After the Floods

How the polio program came together to help flood-affected frontline workers

FATEHPUR – In Fatehpur, any mention of the month of August is followed by the word ‘qayamat’.

In Urdu, qayamat is used to express what the end of the world would look like. It could be a physical or metaphorical experience and is often used to describe a feeling, a feeling of utter devastation and destruction, when all is reduced to nothingness.

The world really did seem to end for the people here in Fatehpur, Rajanpur district, when the monsoons, once a celebrated time of the year in Pakistan, brought with them the climate’s wrath. Fatehpur was among the 90 calamity-hit districts in the country after the super floods and rains left a third of Pakistan under water and affected one in seven people in the country of over 220 million.

“We only had 25 minutes to leave the house. All I did was lock the door and run with my family after we heard the announcements to evacuate,” says Sughra Javed, a Lady Health Vaccinator, part of the polio immunization campaign.

But locks could provide little protection from the scale of the disaster that was to come. Shahida left for her mother’s house and came back two weeks later, only to find three-feet-deep water all around and the belongings she had gathered for years, old cotton blankets, a TV set, clothes folded in trunks, all gone.

There was little time here to process this loss. Around a week later, the health workers were back on the field serving at health camps that began in late August, nearly 10 days after Rajanpur experienced its worst floods in history.

 “I would be working, vaccinating, but it was so difficult to focus. Seeing the broken structure of my house made me want to run away when I was home, and when in the field at work, it was unbearable to see so many people suffering. One after the other, house after house was destroyed,” says Nasreen Faiz, who was among polio team members part of the September campaign.

“My entire village was finished. The crops were gone, the homes were gone, the animals were dead. But at least we had work, I would keep thinking of the people who didn’t even have work,” she adds.

Rajanpur was among districts where the nationwide immunization campaign was suspended as the calamity unfolded. But polio work continued a month after, in between the destroyed cotton crops and cracked land, still too soft to step on.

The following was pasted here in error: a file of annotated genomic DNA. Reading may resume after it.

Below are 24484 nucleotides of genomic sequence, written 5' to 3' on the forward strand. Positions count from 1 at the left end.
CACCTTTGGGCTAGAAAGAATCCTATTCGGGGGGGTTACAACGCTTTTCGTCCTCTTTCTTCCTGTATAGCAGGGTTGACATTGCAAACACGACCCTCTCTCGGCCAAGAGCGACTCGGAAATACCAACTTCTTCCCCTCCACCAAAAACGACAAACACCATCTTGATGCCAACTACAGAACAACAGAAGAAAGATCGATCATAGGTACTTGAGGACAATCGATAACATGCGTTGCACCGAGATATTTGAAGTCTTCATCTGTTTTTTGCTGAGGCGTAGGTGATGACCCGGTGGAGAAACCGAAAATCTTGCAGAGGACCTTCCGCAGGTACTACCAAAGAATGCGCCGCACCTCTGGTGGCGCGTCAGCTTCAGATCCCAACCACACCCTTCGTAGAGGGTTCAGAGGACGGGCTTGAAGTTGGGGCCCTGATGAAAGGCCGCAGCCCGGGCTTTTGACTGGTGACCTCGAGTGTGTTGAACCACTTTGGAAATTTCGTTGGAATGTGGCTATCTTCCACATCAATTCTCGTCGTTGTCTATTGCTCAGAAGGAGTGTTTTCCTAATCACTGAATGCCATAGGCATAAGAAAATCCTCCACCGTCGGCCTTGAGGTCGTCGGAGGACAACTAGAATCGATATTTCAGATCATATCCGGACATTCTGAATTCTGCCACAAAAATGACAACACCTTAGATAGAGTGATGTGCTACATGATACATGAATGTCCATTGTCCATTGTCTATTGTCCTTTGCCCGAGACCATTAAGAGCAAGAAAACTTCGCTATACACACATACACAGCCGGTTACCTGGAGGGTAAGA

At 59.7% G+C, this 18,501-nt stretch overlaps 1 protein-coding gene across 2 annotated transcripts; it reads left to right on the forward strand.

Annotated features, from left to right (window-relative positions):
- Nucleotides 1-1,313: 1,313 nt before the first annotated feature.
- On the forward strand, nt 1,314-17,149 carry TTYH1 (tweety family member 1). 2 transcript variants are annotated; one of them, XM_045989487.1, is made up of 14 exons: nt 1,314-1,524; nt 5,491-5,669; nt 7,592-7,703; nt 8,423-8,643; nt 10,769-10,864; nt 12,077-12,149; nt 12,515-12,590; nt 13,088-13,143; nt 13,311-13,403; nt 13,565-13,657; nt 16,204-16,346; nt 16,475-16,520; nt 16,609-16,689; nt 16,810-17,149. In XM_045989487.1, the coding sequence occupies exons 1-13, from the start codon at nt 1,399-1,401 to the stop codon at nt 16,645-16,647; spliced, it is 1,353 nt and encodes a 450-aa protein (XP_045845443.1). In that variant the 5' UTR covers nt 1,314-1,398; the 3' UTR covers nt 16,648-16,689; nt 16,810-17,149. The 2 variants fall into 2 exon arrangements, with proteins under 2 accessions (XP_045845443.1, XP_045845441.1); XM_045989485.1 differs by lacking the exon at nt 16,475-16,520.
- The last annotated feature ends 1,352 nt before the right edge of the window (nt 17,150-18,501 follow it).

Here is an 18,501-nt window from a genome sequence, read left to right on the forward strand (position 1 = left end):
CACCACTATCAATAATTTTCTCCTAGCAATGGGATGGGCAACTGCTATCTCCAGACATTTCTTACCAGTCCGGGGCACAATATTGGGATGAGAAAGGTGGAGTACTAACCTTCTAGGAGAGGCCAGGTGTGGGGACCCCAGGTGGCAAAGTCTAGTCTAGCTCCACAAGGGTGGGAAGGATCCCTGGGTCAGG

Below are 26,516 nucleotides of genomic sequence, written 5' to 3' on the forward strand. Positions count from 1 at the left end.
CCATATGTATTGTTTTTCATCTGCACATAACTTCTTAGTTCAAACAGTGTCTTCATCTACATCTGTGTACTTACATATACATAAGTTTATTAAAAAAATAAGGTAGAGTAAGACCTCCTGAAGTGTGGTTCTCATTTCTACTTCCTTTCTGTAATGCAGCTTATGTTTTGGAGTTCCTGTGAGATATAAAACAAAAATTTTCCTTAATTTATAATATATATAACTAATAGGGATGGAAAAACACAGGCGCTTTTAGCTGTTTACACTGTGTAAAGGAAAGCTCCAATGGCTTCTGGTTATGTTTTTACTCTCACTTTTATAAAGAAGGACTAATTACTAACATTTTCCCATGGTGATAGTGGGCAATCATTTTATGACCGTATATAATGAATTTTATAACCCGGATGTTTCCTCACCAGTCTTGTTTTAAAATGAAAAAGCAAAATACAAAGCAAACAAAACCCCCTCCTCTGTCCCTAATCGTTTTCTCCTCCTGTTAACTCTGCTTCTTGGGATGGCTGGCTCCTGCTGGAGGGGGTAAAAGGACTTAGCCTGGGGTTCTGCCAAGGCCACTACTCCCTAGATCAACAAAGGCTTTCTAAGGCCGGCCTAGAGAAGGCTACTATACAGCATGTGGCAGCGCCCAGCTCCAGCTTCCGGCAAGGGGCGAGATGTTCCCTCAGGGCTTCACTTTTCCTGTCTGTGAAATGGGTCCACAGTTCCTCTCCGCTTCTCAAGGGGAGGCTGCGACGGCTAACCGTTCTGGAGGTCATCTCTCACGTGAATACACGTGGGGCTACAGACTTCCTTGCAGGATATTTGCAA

For Dr. Shahzad Baig, the Coordinator of the National Emergency Operations Centre (NEOC), it was painful to witness his country experience a humanitarian crisis of this scale.  “In the Polio Program, we are all part of one large family. When the floods came, it felt like I was sitting at a distance in Islamabad and witnessing my family members suffer. The very first thing I wanted us to do as a program was to find a way to support our people. On every forum, I would request for help to rebuild the homes of our frontline workers.”

The process of assessing the damage was an arduous one. There are over 350,000 health workers part of the program and to identify the people impacted as well as the extent of their loss, was challenging.

Dr Altaf Bosan, the National Technical Focal Person, explains the challenges of determining the impact of the floods with a workforce as large as that of the polio program.

“It was really a very difficult exercise. We went through multiple layers of verification to determine the number of people affected by the floods. This was done at three levels: through the Emergency Operation Centres at the district and province, and the NEOC,” says Dr Bosan.

Through a comprehensive assessment, the Polio Program determined that more than 12,500 polio workers across the country were affected, and funds were secured for the frontline workers who suffered full or partial damage to their homes. In total, cheques worth Rs216 million have been distributed among 10,500 polio workers so far.

On the first working day of the new year, January 2, Mr. Abdul Qadir Patel, the Federal Health Minister handed over cheques to the Provincial Coordinators of the Emergency Operations Centres (EOC). In Sindh, the process was completed at the end of last year following an inauguration by the Health Minister in Thatta district.

“I really commend the team working on it. It really was not an easy task to manage cheques for each individual and deliver them across the country,” Dr Bosan adds.

Nasreen has also received the cheque for financial support as have some of her other colleagues. It is a good time to receive it, she says, because “the winter is too harsh and the need for rebuilding so much greater.”

“I don’t know what can really compensate for their loss, if anything,” says Dr Baig. “Our purpose was to help support as much as we possibly could.”

By Zehra Abid,
Communications Officer, WHO Pakistan


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